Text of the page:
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Border Collie with a stick in its mouth outdoors.
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You’ve probably heard the saying, “You can’t teach an old dog new tricks.” But, as any senior dog owner can tell you, this is a myth. But if your dog is in pain, they may not want to learn these new tricks. Maybe, you should be asking yourself: Why won’t my dog try and learn new tricks?

It may be the result of a joint disease called osteoarthritis. One in four dogs in the United States suffers from some type of arthritis. Osteoarthritis, or arthritis in dogs, is a degenerative joint disease and by far the most common.

Osteoarthritis occurs when the cartilage that cushions the joints slowly breaks down, leading to pain, swelling, and decreased mobility. It’s a progressive condition, meaning it gets worse over time. However, the American College of Veterinary Surgeons says that with proper treatment, “many dogs can live comfortably for years following a diagnosis.” Finding the proper treatment that helps prevent and manage the joint pain is critical to maintaining your dog’s quality of life.

What Dogs Are Most at Risk?

While this disease is more common in older dogs, any dog can develop osteoarthritis. The AKC Canine Health Foundation reports that certain dogs are more likely to develop this condition. Those predisposed include large and giant breeds, obese dogs, senior dogs, dogs that have suffered injuries such as fractures or ligament tears, dogs lacking proper nutrition, and those with congenital joint disorders, such as hip or elbow dysplasia.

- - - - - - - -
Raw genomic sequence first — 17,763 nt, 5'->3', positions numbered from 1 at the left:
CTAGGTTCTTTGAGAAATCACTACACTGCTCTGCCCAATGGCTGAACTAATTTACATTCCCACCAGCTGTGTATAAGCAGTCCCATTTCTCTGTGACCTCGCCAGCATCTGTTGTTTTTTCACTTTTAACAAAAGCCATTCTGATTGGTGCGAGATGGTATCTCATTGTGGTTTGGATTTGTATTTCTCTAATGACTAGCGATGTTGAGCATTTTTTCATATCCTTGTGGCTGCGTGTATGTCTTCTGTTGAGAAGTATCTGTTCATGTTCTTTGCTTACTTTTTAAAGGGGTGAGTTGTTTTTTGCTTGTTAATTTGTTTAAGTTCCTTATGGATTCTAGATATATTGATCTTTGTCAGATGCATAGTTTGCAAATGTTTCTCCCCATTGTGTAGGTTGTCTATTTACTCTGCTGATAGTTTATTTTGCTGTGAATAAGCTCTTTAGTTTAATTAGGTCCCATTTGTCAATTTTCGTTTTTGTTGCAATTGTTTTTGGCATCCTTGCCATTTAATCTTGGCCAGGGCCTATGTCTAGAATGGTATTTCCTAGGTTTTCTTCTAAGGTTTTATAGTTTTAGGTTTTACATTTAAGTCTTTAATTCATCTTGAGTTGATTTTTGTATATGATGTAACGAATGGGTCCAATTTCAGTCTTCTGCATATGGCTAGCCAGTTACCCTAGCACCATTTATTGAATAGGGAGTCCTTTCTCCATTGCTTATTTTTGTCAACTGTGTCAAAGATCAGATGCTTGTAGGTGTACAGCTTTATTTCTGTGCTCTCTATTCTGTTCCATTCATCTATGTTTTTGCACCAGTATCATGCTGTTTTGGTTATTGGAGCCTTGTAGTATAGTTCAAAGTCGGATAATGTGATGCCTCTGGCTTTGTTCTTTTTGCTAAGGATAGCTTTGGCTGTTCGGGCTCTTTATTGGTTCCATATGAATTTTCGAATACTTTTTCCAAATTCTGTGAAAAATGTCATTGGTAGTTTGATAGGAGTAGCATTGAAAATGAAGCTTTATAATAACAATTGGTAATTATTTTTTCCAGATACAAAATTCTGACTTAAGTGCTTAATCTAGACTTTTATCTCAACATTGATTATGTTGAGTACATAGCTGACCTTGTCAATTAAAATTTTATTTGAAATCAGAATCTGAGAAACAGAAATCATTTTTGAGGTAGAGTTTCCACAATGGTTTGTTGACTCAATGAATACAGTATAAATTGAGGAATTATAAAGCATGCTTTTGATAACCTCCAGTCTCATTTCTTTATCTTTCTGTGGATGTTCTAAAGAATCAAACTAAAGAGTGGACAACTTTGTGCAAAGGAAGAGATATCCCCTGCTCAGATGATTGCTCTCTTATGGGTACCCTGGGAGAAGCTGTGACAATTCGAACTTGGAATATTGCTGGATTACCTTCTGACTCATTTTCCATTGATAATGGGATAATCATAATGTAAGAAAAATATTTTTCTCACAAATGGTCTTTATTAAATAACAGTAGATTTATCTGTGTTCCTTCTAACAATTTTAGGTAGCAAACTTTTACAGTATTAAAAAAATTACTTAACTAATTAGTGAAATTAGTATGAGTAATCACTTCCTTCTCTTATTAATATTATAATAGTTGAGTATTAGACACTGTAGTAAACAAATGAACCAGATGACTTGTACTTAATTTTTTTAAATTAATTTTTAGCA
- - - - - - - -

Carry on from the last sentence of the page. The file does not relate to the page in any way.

A dog’s activity level can also affect joint cartilage and risks for arthritis, especially in some competitive sporting or working dogs. Infections, such as Lyme disease, can also cause the onset of arthritis, as can metabolic diseases, such as diabetes and Cushing’s disease.

Border Collie with a stick in its mouth outdoors.
Bigandt_Photography/Getty Images Plus via Getty Images

How to Recognize Osteoarthritis in Your Dog

Some dogs show signs of arthritis as early as 1-year-old, and veterinarians report that as many as 80% of senior dogs display symptoms. Your dog may be developing osteoarthritis, according to Dr. Jerry Klein, AKC’s Chief Veterinary Officer, if they show symptoms including:

When you notice any of these symptoms, it’s important to take your dog to the veterinarian for a full checkup. The vet will conduct a physical exam, talk to you about what you’ve observed, and may request additional tests to investigate any affected joints.

Collie standing in the yard with a ball.
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Treatments for Osteoarthritis in Dogs

If your dog is diagnosed with arthritis, your vet will recommend a plan to manage the condition and minimize pain, depending on the dog’s age and the severity of the disease. For dogs that may be predisposed to arthritis, veterinarians may suggest starting preventative treatment at an early age to protect young joints and treat them ongoing as a dog ages.

Similar to treatments in humans, management plans for dogs may include trying several different therapies simultaneously, such as joint supplements, weight management, activity modification, low-impact exercise, non-steroidal anti-inflammatory drugs (NSAIDS), physiotherapy, massage and acupuncture, and sometimes surgery.

Joint supplements are one of the most common long-term treatments recommended to help reduce inflammation and pain, improve function, and slow progression of joint damage and arthritis. Supplements for humans and dogs commonly include glucosamine and chondroitin, as well as green-lipped mussel (GLM).